Public Servants and the Castle Doctrine

My friends Curtis Gale Weeks, Brendan Grant, and Fred Leland, Jr. used Facebook to discuss the following news story: “Indiana Bill on Using Force Against Police Wins Approval

The scenario under discussion is terrifying. Imagine an innocent man at home with his family in a bad neighborhood. Because the area is without police protection, the man sleeps with a gun under his mattress to protect his loved ones from armed intruders. Suddenly, the door is kicked in. He hears screams. He is rushed by strangers.

The man now faces the following dilemma

The Intruders are Police The Intruders are not Police
The Man Defends His Family The Man Becomes a “Felon” The Man Becomes a “Hero”
The Man Does Not Defend His Family The Man Becomes a “Good Citizen” The Man Becomes “Dead”

Without strong “castle” laws like the one recently passed in Indiana, the law is increasingly unfair to you the less more criminals live around you.

What’s tragic about this situation, of course, is that (good) cops and (law-abiding) citizens both want peace.

There are three methods to establish peace, with respect to how we trust cops and citizens

1. Trust the police but not citizens. This is the status quo without the strong castle doctrine
2. Trust citizens but not the police. Give limited immunity to citizens for violence against police, while hold police strictly criminally liable for false imprisonment, kidnapping, etc. Anarchists tend to support this position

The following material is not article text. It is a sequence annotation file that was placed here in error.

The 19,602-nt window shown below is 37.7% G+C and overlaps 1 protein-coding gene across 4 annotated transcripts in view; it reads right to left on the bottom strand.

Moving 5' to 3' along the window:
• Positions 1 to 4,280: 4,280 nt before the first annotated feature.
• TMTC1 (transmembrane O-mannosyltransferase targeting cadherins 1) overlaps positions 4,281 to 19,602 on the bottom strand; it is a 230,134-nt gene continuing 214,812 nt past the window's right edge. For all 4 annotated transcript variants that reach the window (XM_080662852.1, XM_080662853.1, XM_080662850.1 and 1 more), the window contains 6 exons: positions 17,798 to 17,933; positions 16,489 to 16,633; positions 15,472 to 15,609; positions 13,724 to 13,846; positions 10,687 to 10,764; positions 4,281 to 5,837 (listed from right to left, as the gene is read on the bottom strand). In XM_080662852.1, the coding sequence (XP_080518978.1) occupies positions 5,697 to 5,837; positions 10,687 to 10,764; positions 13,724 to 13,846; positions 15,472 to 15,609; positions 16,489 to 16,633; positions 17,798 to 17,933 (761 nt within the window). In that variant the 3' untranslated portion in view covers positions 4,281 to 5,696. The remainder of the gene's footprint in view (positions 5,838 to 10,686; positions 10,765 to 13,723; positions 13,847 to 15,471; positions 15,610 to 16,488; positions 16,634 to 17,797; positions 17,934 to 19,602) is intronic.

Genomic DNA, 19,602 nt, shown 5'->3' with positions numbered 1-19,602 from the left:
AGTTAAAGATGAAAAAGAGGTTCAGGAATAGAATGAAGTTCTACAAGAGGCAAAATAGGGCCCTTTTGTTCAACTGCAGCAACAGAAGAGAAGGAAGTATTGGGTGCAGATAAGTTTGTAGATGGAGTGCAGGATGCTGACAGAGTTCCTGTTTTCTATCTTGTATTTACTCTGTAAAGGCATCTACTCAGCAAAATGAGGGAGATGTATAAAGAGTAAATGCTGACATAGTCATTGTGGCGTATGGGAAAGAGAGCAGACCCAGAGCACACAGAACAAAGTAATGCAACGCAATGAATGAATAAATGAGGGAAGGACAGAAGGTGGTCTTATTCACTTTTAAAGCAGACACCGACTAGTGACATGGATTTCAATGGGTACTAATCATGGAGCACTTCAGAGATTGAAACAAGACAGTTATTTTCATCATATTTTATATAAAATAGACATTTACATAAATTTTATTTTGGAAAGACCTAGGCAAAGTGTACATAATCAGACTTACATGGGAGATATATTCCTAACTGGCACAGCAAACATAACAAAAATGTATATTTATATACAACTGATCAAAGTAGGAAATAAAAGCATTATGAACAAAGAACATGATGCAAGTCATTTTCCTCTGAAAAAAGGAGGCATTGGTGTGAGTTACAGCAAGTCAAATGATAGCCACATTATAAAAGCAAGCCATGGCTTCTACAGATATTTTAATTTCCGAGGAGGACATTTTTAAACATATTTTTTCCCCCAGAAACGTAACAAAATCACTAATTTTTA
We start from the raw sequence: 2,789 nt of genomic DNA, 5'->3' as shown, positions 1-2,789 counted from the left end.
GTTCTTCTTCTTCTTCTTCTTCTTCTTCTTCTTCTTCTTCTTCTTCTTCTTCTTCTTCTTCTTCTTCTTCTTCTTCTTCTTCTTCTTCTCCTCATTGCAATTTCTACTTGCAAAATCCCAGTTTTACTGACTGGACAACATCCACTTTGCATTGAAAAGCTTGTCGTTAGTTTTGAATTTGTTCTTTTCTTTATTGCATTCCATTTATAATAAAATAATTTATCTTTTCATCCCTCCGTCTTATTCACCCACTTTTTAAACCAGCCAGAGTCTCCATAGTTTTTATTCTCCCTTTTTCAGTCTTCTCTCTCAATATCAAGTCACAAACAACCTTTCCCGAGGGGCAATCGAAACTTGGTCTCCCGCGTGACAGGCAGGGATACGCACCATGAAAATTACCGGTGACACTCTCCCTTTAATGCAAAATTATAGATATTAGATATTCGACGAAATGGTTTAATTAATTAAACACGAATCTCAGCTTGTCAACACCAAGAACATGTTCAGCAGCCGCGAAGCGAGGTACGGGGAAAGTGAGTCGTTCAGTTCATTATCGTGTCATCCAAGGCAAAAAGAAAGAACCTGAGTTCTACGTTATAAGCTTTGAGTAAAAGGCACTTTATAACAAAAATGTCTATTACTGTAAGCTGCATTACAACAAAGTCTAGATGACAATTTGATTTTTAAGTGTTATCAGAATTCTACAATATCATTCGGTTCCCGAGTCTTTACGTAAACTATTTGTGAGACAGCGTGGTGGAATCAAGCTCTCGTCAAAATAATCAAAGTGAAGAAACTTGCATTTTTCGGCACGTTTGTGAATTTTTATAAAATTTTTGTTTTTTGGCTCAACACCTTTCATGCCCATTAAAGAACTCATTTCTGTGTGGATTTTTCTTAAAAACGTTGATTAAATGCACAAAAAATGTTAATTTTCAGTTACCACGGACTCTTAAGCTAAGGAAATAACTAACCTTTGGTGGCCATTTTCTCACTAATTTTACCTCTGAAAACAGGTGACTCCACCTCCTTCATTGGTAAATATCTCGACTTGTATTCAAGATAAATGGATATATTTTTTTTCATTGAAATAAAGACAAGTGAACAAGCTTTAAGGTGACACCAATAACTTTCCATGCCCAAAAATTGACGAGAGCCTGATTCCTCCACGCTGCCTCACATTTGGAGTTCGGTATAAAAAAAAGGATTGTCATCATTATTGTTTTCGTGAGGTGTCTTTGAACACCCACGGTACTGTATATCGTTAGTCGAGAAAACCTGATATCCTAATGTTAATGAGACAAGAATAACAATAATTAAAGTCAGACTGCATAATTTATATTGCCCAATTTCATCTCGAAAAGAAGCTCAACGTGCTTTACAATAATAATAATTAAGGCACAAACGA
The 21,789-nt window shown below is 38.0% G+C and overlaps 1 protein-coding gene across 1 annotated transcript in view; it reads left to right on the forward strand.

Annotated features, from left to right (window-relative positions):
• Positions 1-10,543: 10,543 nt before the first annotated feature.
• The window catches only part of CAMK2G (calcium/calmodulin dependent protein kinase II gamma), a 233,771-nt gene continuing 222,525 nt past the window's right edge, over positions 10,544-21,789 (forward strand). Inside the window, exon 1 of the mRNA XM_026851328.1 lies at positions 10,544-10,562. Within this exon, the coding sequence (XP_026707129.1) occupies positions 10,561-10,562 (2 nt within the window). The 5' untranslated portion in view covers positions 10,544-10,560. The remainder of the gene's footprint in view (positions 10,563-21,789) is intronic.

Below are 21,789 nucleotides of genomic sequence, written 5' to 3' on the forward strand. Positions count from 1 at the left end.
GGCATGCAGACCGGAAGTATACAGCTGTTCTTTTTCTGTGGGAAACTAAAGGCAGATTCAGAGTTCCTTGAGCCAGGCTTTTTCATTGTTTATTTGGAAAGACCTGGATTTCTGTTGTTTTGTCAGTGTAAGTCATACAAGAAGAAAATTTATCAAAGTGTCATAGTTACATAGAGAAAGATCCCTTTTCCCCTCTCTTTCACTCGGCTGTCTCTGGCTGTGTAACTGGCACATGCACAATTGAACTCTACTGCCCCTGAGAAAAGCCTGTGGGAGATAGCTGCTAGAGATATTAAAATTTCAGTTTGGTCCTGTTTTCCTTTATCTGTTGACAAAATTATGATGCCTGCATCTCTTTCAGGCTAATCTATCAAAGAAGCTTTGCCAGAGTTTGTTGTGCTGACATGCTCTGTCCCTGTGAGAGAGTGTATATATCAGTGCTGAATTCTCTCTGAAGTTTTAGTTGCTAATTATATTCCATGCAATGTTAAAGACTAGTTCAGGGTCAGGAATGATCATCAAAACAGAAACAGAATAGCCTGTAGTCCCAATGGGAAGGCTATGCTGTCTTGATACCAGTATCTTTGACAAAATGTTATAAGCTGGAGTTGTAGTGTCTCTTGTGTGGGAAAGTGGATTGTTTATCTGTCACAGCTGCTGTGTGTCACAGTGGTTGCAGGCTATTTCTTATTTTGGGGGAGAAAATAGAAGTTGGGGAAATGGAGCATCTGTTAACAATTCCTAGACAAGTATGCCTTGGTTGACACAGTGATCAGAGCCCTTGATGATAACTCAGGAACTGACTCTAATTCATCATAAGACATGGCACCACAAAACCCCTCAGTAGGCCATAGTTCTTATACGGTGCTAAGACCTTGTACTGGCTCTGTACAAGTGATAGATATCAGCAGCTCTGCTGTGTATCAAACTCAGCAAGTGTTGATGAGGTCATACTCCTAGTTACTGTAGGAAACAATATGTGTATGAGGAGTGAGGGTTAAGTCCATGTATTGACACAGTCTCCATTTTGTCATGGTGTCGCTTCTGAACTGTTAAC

3. Place limited trust in the police and limited trust in citizens. Provide limited immunity for actions that either commit based on reasonable fear and self-defense. Criminally prosecute those that overstep their bounds.

We should place limited trust in the police, as we place limited trust in professors, bureaucrats, teachers, parents, and others. We should have systems of control to reward behavior we like, while recognizing that no one is all-knowing. A home-owner facing a home-invasion should be no more afraid of defending himself than a parent, faced with a failing school, should be afraid of enrolling his child in another school.

Government workers are not monsters. Nor are they angels. They are human beings, who respond to incentives, who dislike responsibility and accountability, who care for their families, and who do their job well enough not to be fired.

Whenever there is an information asymmetry — that a citizens and a government workers cannot be sure of where each other stand — the law should recognize that every person (citizens and government workers) are attempting to act in their own self-interest. People and organizations with understanding and empathy will do well, and others will do poorly, but everyone is flawed in their own unique way.

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